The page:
J.C. Penney is next on the bankruptcy watch list and began negotiating for bankruptcy funding with its lenders last month. The retailer is nearing the end of a 30-day grace period to make up the interest payment it skipped in April. J.C. Penney also has a looming debt maturity of over $100 million due in June, and a burdensome debt load overall. Indeed, it was struggling to manage its liabilities even before COVID-19 crushed its business.
While J.C. Penney will try to close underperforming stores and shrink to a more sustainable store base through the bankruptcy process, the company has been unprofitable in recent years. That casts doubt on its ability to reorganize successfully. Moreover, it is at risk of losing the rights to its Sephora in-store beauty shops, one of the biggest attractions in its stores.
The best-case scenario probably involves J.C. Penney closing hundreds of its 846 stores this year and emerging as a significantly smaller company. However, it's quite plausible that the storied retailer will be forced to shut down, just like Lord & Taylor.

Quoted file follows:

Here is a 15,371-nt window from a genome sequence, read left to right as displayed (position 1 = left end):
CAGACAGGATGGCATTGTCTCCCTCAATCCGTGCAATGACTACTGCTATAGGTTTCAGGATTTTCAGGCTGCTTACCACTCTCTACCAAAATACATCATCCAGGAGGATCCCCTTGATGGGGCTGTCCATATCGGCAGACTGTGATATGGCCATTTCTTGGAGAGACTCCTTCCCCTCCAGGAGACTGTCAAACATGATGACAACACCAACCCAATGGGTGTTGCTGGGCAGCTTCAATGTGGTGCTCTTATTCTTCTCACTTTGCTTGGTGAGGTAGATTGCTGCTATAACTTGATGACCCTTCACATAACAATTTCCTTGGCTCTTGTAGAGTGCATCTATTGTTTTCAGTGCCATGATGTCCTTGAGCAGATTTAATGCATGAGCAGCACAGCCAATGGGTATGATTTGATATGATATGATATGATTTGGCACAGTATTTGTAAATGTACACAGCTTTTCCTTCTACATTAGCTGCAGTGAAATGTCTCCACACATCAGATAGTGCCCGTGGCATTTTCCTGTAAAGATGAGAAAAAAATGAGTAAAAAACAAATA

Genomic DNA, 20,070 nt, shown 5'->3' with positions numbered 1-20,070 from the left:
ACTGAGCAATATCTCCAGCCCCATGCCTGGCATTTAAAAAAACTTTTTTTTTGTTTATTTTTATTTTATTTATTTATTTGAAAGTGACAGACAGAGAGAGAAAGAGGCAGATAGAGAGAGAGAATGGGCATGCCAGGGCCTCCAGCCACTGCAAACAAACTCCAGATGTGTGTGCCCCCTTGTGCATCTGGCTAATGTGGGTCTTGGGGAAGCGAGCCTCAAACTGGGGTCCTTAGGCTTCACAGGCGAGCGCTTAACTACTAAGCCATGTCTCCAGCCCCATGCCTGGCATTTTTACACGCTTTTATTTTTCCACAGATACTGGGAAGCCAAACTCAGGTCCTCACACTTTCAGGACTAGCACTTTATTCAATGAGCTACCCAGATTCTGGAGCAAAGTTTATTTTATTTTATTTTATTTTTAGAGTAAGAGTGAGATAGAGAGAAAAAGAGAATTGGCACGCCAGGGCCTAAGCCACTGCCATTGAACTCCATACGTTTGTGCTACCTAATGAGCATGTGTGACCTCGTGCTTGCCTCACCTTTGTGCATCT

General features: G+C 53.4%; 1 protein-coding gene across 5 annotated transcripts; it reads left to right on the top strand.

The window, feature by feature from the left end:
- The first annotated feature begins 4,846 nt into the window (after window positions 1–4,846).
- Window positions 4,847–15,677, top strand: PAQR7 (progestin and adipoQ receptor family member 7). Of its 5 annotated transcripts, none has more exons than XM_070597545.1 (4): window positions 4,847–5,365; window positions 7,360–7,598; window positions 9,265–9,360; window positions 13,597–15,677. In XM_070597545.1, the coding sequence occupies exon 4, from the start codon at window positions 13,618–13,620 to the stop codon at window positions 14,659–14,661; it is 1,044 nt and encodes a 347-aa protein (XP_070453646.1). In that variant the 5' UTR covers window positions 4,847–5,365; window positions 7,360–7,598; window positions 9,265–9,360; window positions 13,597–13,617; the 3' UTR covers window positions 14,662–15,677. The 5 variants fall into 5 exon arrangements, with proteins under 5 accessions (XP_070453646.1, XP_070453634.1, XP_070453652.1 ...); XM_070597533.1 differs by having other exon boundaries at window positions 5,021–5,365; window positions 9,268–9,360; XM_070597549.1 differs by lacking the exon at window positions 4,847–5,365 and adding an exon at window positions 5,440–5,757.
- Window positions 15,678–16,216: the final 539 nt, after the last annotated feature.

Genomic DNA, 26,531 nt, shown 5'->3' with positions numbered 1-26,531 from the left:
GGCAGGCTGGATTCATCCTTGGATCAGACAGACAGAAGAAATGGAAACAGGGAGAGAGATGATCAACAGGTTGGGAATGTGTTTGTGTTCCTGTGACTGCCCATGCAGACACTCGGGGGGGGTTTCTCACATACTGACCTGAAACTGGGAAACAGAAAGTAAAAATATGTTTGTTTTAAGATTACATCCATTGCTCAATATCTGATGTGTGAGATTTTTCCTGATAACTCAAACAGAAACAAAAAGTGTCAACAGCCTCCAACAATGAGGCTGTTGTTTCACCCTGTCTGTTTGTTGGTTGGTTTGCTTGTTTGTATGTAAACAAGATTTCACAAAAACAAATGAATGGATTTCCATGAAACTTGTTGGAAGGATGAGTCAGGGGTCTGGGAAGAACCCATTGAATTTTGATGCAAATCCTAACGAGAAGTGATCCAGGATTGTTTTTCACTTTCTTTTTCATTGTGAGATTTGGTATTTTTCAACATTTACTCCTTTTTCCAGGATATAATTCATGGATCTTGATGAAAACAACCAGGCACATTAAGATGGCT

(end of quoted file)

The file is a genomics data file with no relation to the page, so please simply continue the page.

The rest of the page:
As for Macy's, the top department store chain announced earlier this year that it would close nearly a quarter of its full-line stores within three years as it exits lower-quality malls. This would leave it with a store base of about 400 locations. However, Macy's is considering even deeper cuts in light of the damage from the COVID-19 pandemic.
Trimming the store portfolio faster and further would probably be wise. In a February presentation, Macy's said that after the recently announced store closures, about half of its stores would be in A-rated malls. By contrast, Nordstrom entered 2020 with 95% of its full-line stores in A malls, and yet it still plans to close 14% of its full-line fleet this year. Macy's doesn't necessarily need to close all of its locations in B malls, but having 200 such stores may be too many going forward.
Despite all of these looming closures, the news isn't all bad for stronger department store chains like Nordstrom and Macy's. Between shedding lower-performing locations and market share gains at the expense of weaker rivals, they could become much healthier businesses when retail traffic eventually recovers.